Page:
Fisher House today
The Cambridge University Catholic Chaplaincy, now popularly known as Fisher House, was founded by papal indult in 1895, when Catholics were allowed once more to read for degrees at Oxford and Cambridge. Since 1924 Fisher House, a cluster of two sixteenth century houses, has been its home. From September 2013, the chaplain is Mgr Mark Langham (a priest of the Archdiocese of Westminster and former Administrator of Westminster Cathedral); the assistant chaplains are Sr Ann Swailes, OP and Fr Kevin Grove CSC.
The chaplaincy is open daily to all Catholic members of the University, from undergraduates to fellows. There are three Sunday Masses (a said English vigil Mass, sung Latin Mass and sung English Mass), and a daily Mass. During the exam period, Lauds is also celebrated. College representatives also help to organise periodic Masses in College chapels.
The Fisher House Library has a fine collection of theology, biography, history, and literature. It can be used by all Catholic undergraduates and postgraduates, and is open whenever Fisher House itself is open.
The finances of the chaplaincy, including building upkeep, are handled by the Cambridge University Catholic Association (CUCA), while the chaplains are appointed by the Oxford and Cambridge Catholic Education Board (OCCEB). Day-to-day running of the chaplaincy is handled by the chaplain and the student-run Fisher Society. Catholic students and those who regularly attend Mass at Fisher House are automatically members of the Fisher Society, and anybody else is welcome to join the events organised by the committee.
Regular events include the annual Fisher Mass (in recent years celebrated at Great St Mary’s) and the Gilbey requiem, as well as the Fisher Society dinner, barbecue, and garden party at the nearby Dominican priory. Lunches are organised daily (excepting Sundays when tea is provided), as well as many parties and events throughout the term.
The chaplaincy provides weekly courses and discussion groups on bible study, theology, ethics, poetry, philosophy and others, as well as an annual series of Fisher Lectures.
History of Fisher House
Foundation and Early Years (1871-1924)
Oxford and Cambridge opened their doors to Catholics in 1871 after the repeal of the Test Acts which had excluded Catholics from the ancient universities. However, the Catholic hierarchy, believing that it would be impossible for the students to attend Oxford and Cambridge without being corrupted by an increasing atmosphere of liberalism and scepticism, forbade Catholics to attend, and sought instead to found a Catholic university in London. This decision was met with public outcry from wealthy laity who wished for their sons to attend Oxbridge colleges. Following the death of Cardinal Manning, who had been implacably opposed to Catholics attending Oxford or Cambridge, a petition led by the Catholic Cambridge fellow Baron Anatole von Hügel was presented to the Bishops and the ban was lifted in 1896 with the condition that a chaplaincy be established to provide teaching on philosophy, history and religion.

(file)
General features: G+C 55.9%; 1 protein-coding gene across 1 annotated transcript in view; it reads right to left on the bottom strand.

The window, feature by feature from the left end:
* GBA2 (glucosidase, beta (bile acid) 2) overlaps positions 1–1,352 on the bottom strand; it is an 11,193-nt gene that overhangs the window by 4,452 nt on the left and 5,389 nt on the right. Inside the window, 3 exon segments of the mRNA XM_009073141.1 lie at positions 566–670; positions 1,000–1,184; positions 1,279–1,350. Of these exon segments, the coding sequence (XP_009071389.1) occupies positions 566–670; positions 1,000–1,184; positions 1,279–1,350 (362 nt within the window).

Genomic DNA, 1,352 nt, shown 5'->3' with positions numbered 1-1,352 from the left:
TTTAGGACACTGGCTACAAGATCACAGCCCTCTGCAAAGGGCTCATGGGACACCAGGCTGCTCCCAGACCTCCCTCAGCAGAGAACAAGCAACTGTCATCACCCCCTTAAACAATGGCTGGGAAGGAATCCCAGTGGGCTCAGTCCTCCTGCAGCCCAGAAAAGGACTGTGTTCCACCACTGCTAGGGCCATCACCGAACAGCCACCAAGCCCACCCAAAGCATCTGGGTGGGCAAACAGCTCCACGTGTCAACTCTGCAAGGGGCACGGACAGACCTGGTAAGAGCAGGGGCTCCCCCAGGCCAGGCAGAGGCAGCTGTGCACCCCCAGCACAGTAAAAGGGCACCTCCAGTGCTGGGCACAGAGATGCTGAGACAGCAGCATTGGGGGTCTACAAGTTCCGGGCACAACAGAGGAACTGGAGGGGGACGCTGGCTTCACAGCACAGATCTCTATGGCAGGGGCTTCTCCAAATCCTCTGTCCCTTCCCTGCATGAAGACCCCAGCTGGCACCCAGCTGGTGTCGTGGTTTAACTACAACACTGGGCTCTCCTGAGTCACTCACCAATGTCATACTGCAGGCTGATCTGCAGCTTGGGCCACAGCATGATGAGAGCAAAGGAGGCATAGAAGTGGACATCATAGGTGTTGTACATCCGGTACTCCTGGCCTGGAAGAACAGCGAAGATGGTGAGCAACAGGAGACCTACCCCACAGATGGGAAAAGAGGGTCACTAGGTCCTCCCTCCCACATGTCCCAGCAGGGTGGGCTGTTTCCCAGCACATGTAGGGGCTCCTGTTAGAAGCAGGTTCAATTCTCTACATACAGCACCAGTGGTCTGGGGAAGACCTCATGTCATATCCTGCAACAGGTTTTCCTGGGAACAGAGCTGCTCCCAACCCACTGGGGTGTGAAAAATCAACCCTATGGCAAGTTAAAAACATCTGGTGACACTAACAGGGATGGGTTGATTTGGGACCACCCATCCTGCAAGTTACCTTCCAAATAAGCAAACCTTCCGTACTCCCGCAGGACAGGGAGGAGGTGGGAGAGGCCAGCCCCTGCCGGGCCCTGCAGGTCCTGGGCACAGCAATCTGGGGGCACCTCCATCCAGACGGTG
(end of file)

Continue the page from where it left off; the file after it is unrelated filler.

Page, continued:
As a consequence, the Oxford and Cambridge Catholic Education Board was founded, and Henry Fitzalan-Howard, 15th Duke of Norfolk, purchased property at St Edmund’s House, where the Catholic Chaplaincy was established, with Fr Edmund Nolan as first chaplain. The very first lectures were given by Cuthbert Butler, OSB, entitled “Questions of the Day”. At the same time, the Fisher Society was established by Cambridge students as a literary and debating society.
In 1899, the Cambridge University Catholic Association (CUCA) was founded, and purchased rooms for the chaplaincy at 2 Green Street. Later, under Monsignor Arthur Barnes, the chaplaincy moved to Llandaff House near Downing College. After the Great War, Fr Bernard Marshall became chaplain at 50 Bridge Street, and then 2 Round Church Street, next to the Union.
Fisher House (1924-present)
In 1924, a Grade II listed pub called the Black Swan was purchased by CUCA for £10,000. The chaplaincy was moved there and named Fisher House. It is an interesting cluster of buildings with two old houses joined at right angles. One overhangs the street and dates from the 16th century. The other (containing the dining room, kitchen, great chamber, and living quarters) is of the early 17th century with medieval cellars.